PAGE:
The study, by risk management consultancy Hill & Associates, puts the current staff attrition rate in Indian call centres as high as 40 per cent.
This has in the past been put down to the long unsocial hours associated with servicing overseas customers in different time zones and higher salary offers from rivals who poach each other's staff.
But the survey of BPO workers found the main reason for leaving, as cited by over 50 per cent of respondents, was that it is a dead end job. The staff attributed their exits to a lack of growth opportunities, expectation mismatches and dissatisfaction with company policies.
Night shifts, monotony of work and better salary offers elsewhere were given as reasons for moving on by only 39 per cent of the BPO workers questioned in the study.
Over a third said the main reason for taking a job in the BPO industry is to be part of an international work environment, ahead of salary and lifestyle incentives.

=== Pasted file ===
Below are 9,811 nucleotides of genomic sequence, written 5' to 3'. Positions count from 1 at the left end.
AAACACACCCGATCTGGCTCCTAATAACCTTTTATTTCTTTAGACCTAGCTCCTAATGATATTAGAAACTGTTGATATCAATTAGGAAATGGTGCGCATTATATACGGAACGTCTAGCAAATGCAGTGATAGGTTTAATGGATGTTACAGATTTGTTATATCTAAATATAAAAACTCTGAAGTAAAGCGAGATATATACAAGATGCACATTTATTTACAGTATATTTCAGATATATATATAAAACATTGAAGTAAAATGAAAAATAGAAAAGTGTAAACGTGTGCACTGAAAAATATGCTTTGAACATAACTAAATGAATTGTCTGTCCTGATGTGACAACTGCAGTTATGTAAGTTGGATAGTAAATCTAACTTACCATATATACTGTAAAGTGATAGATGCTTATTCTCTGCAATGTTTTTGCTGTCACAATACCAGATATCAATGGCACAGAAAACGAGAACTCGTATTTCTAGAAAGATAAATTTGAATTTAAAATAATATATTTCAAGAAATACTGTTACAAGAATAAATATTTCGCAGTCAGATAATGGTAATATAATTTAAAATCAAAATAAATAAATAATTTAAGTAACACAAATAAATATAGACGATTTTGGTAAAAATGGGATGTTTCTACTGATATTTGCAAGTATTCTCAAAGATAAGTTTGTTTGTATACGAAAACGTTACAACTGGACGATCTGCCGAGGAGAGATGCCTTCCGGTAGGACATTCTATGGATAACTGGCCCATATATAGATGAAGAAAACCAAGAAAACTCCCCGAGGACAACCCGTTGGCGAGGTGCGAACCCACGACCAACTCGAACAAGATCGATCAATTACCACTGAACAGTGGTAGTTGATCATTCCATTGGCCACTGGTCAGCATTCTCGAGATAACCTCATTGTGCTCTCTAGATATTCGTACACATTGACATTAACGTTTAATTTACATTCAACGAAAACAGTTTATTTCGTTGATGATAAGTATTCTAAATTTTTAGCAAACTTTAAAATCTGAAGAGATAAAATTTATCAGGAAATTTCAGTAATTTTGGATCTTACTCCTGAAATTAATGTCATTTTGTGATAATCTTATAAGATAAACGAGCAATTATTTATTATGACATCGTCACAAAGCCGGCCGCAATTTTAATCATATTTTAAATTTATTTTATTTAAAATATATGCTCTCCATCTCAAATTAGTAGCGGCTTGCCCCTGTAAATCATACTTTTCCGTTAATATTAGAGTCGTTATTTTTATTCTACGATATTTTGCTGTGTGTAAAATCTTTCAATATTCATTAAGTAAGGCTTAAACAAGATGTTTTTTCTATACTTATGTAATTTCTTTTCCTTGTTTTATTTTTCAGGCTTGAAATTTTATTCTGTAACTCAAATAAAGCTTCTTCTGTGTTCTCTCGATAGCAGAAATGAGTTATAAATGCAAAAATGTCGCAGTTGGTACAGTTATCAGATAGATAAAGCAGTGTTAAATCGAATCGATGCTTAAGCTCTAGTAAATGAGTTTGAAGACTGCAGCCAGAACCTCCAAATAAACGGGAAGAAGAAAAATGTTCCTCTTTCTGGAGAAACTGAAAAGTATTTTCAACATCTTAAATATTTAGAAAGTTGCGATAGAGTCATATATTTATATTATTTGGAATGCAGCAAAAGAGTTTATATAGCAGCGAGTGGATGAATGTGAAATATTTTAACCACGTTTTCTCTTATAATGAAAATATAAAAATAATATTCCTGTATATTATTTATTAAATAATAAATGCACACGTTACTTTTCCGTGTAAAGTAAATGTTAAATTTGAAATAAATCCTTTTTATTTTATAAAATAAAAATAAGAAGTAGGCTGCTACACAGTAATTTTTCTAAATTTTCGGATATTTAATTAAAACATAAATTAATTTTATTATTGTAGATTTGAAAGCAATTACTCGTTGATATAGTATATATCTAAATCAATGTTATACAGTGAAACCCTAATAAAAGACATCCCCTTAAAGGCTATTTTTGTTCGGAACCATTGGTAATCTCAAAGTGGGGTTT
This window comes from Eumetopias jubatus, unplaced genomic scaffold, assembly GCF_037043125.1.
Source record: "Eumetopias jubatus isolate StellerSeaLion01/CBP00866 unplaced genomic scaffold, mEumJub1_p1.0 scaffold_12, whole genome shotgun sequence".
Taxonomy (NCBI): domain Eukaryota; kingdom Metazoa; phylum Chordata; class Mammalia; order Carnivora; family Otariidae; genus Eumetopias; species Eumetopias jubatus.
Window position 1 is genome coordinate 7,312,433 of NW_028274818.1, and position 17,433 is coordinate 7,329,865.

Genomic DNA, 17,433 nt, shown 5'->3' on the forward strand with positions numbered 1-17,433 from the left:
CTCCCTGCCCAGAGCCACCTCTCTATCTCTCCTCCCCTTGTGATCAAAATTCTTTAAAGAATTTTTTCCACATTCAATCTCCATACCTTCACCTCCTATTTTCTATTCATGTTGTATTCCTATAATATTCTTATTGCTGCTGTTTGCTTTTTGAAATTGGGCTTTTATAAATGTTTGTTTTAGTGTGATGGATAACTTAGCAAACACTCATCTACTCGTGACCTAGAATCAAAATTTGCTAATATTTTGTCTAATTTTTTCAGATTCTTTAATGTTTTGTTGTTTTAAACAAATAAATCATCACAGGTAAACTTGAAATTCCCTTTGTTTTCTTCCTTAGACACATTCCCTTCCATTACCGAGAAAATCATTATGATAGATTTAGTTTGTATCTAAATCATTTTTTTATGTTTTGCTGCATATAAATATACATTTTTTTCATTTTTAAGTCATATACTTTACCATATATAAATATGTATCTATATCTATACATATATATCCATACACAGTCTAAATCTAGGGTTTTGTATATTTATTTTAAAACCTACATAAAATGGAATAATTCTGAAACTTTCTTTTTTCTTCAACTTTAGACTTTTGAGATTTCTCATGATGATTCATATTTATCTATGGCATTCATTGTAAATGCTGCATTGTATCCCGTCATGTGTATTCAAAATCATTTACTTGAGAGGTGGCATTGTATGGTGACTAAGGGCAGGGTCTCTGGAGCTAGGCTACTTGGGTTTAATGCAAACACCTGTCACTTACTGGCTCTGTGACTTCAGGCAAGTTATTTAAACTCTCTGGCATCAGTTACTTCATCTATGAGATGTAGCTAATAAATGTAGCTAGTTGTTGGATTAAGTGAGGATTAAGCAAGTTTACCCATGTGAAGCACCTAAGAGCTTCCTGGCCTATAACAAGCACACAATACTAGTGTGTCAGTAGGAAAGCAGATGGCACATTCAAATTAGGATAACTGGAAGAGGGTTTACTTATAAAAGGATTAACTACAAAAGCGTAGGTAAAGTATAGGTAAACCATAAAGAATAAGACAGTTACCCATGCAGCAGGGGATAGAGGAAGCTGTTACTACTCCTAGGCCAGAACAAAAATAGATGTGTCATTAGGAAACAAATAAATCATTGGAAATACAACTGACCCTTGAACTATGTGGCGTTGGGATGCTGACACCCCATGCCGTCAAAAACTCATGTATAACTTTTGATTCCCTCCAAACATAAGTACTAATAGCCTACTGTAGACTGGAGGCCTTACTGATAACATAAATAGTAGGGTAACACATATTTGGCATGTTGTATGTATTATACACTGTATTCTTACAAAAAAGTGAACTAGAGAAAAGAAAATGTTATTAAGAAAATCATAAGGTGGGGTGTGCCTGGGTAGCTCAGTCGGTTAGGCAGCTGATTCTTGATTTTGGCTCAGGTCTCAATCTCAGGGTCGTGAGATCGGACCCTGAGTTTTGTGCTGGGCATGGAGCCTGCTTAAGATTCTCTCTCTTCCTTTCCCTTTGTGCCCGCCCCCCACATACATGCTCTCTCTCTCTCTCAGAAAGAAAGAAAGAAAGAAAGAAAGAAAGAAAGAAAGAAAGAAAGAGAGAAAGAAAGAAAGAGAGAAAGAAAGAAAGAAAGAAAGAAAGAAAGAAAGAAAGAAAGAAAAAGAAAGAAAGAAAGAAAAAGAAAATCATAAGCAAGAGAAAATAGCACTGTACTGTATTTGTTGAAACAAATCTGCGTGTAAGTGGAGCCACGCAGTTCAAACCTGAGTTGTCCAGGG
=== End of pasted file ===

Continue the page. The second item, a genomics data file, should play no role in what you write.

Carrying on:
Ashish Sonal, country manager at Hill & Associates in India, said the offshore outsourcing sector needs to better manage employee expectations from the outset if it is to keep up current phenomenal growth rates.
"Attrition has become one of the biggest risks faced by the outsourcing industry as it not only pushes up costs incurred on the training of employees but also affects productivity along with the ideal level of 'knowledge maturity' of the organisation and the employees," he said.
Respondents from both third-party outsourcers and captive operations were questioned for the study.
Andy McCue writes for Silicon.com.